One of the biggest challenges that affiliate marketers and website owners face is the over-supply of English language content available online. For the most lucrative affiliate markets – business software, financial products, and travel – every available keyword is saturated with superb content from brand-name websites. Consequently, these markets are becoming no-go areas for bootstrapped media companies and smaller publishers.
One way around this problem, which some innovative publishers are taking, is to start building websites in languages other than English. While the balance of supply and demand for content may lean in your favor if you decide to expand your portfolio of websites beyond English-speaking markets, building a website from scratch in a language unfamiliar to your own can present new challenges for experienced marketers.
These challenges lie in every step of the journey of creating a website – from market research to content creation and link building. Let’s go through the key steps in building a website in an unfamiliar language and take a look at how to overcome the problems that may arise when doing this.
Multi-market websites: Preliminary research
The market research stage for building a website in an unfamiliar language is a two-step process. First, you have the higher-level decision of which language and countries you want to target, and then you have the more familiar challenge of finding a profitable niche that you can break into with a newer website.
When thinking about what markets you want to target with your website, and therefore what language you want to build your content in, there are three key factors that you should consider:
- The level of interest in your niche within the region and culture that you are writing for
- Content competition in your chosen language
- The spending power of your potential traffic
Assessing market demand: Keyword traffic deep dive
If you are trying to market to a new global audience whose culture you are potentially unfamiliar with, then you may be limited to data from keyword research tools to inform you about the demand for certain products and topics. We all know that keyword research tools, even those supplied by Google themselves, are inaccurate.
Although keyword tools are inaccurate in the data that they provide, they are uniform in the way that they measure keyword volume across languages and regions. This means that you can judge a new market’s keyword volume by comparing the figures in your target countries to those in the countries that you are more familiar with. If you know that there is sufficient demand in a familiar country, and search volume in your new target country is similar (or at least similar when you take into account the population of internet users of the different countries), then you are likely to have sufficient demand for your market niche.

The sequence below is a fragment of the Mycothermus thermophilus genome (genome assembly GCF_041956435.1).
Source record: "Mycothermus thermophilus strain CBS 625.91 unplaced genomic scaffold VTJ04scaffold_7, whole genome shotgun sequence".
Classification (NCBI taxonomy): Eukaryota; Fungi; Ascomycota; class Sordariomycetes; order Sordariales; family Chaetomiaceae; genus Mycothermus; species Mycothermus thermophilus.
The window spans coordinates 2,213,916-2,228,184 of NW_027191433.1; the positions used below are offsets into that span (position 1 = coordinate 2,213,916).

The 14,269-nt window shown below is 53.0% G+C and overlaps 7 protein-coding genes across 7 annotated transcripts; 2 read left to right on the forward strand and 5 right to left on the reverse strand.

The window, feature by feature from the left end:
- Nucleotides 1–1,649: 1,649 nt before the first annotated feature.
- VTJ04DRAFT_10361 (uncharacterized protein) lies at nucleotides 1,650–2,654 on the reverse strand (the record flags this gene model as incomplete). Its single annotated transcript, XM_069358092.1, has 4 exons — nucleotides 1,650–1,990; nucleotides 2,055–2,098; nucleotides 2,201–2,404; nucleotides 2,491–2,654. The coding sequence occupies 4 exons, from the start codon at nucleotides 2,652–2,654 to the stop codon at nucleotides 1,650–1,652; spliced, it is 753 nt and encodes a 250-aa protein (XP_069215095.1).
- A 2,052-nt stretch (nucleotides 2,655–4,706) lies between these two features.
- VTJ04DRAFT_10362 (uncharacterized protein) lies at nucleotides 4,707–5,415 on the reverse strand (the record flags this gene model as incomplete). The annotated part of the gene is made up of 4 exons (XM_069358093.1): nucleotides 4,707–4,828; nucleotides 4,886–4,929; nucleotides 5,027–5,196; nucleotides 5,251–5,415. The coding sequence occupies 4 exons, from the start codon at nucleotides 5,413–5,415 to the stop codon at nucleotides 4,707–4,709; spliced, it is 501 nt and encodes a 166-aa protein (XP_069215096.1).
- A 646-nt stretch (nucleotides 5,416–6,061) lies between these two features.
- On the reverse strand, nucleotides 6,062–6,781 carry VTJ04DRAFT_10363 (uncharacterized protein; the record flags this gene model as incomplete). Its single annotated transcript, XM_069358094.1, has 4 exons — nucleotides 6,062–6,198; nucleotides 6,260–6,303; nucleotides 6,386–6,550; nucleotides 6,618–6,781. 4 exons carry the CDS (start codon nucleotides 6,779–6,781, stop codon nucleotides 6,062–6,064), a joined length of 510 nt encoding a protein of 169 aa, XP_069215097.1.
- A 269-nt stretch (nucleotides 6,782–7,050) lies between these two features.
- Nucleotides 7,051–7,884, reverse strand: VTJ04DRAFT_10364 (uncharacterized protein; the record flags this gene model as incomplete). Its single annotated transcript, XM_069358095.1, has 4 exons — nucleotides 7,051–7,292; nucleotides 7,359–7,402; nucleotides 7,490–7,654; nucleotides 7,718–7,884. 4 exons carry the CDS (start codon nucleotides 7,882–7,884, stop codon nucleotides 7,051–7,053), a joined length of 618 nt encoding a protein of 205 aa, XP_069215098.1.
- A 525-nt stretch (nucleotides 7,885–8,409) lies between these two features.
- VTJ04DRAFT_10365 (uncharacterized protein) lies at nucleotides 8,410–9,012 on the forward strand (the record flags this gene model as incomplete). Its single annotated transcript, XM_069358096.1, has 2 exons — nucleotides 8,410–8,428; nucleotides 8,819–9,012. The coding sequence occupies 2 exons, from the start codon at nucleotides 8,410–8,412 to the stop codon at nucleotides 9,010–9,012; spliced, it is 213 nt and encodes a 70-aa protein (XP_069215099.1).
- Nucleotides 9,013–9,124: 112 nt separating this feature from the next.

Gauging global competition: Multilingual keywords
The process of gauging content competition is universal across languages. For each new keyword that you want to target, no matter what language, you have to look at the authoritativeness of pages listed on the first page of Google. If three or more of the top ten ranking pages are from low authority websites, then you have a chance of competing for that keyword with a relatively new website.
In an ideal world, you also want to be checking the quality and relevance of content ranking for new market keywords, with lower quality competition making success more likely. However, if your linguistic understanding of your new target language is not strong enough to do this, then a marketing translation assessment based purely on the authoritativeness of competitor websites can suffice.
For a lot of new global market terms, the size of the competition will be lower for languages other than English. According to Statista 2020 research, this should broadly correlate with the volume of content published in each additional market’s language (shown below):
“meilleur logiciel de comptabilité” vs “best accounting software”
We can cash out these differences with an international SEO example comparing the competition for a typical competitive keyword in English and French. The keywords being compared here are “best accounting software” and “meilleur logiciel de comptabilité.”
The relevant data point here is DR (standing for Domain Rating). As we can see, the French language results are populated with much lower DR sites than the English results. Where the English results have an average DR of 81, the French results only have an average domain of 41.
This means that a skilled marketer could potentially rank an independently run site for the French keyword. To rank for the keyword in English you would need to become a go-to resource in the business software space. There are countless opportunities like this in languages other than English.
Global market spending power indications: CPC data
The best way of assessing the spending power of a new global market you are targeting is by looking at the relative CPC, cost per click, for your chosen keyword. The CPC’s of traffic from various countries tends to correlate with their spending power and proclivity to make purchases online. You can see a map, as provided by leading PPC tool Wordstream, of countries with their average CPC below:
Comparing CPC across countries not only gives you insight into the overall spending power of their digital population but can also provide hints on the differences between commercial intent between keywords.